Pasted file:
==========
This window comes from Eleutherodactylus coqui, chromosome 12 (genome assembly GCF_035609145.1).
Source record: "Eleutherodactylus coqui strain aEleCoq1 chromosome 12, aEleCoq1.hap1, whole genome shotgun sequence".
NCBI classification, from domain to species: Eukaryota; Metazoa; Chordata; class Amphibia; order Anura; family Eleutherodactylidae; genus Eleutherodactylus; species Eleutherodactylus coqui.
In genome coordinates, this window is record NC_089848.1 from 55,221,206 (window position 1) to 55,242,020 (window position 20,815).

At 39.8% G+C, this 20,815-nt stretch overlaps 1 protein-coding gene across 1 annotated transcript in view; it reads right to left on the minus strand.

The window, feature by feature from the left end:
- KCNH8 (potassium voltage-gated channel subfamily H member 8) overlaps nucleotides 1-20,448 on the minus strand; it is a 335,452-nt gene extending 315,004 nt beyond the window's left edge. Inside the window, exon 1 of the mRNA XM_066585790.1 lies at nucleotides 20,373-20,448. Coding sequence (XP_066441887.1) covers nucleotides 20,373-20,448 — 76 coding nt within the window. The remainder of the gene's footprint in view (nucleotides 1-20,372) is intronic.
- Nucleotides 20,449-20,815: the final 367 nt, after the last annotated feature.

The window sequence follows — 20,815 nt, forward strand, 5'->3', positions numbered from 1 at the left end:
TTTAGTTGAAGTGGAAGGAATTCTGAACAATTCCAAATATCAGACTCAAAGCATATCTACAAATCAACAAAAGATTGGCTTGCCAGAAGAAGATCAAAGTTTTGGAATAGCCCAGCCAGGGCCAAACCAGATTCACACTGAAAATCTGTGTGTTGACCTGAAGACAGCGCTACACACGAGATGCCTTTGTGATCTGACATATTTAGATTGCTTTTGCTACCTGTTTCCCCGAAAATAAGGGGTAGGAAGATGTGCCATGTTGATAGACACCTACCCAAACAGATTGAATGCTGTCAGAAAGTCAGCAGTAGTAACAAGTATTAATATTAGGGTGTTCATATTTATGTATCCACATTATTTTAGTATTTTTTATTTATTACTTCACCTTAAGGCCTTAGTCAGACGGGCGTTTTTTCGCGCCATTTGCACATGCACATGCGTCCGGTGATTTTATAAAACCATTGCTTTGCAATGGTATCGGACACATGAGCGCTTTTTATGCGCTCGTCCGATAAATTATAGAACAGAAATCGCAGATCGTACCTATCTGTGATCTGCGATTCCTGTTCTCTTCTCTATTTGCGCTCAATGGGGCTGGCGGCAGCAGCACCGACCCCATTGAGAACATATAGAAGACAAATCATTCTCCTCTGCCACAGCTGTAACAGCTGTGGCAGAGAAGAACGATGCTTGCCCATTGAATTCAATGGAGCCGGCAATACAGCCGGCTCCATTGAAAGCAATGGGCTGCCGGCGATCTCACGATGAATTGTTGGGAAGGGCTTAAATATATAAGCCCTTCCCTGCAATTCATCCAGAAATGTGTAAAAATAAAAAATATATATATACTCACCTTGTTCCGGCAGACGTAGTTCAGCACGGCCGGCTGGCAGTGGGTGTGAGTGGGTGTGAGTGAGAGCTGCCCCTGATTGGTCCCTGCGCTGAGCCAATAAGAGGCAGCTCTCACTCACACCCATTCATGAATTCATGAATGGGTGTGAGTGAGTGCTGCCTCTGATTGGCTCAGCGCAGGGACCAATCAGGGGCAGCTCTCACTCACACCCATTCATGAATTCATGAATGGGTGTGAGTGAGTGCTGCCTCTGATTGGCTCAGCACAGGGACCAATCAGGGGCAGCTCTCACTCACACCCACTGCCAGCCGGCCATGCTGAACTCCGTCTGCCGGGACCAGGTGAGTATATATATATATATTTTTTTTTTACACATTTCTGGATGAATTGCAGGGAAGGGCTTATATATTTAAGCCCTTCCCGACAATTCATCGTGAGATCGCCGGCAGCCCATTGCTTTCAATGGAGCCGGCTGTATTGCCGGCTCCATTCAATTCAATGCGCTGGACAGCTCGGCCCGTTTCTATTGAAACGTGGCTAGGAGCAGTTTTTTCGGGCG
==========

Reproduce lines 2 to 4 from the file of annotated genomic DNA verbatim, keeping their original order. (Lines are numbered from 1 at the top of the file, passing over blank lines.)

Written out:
Source record: "Eleutherodactylus coqui strain aEleCoq1 chromosome 12, aEleCoq1.hap1, whole genome shotgun sequence".
NCBI classification, from domain to species: Eukaryota; Metazoa; Chordata; class Amphibia; order Anura; family Eleutherodactylidae; genus Eleutherodactylus; species Eleutherodactylus coqui.
In genome coordinates, this window is record NC_089848.1 from 55,221,206 (window position 1) to 55,242,020 (window position 20,815).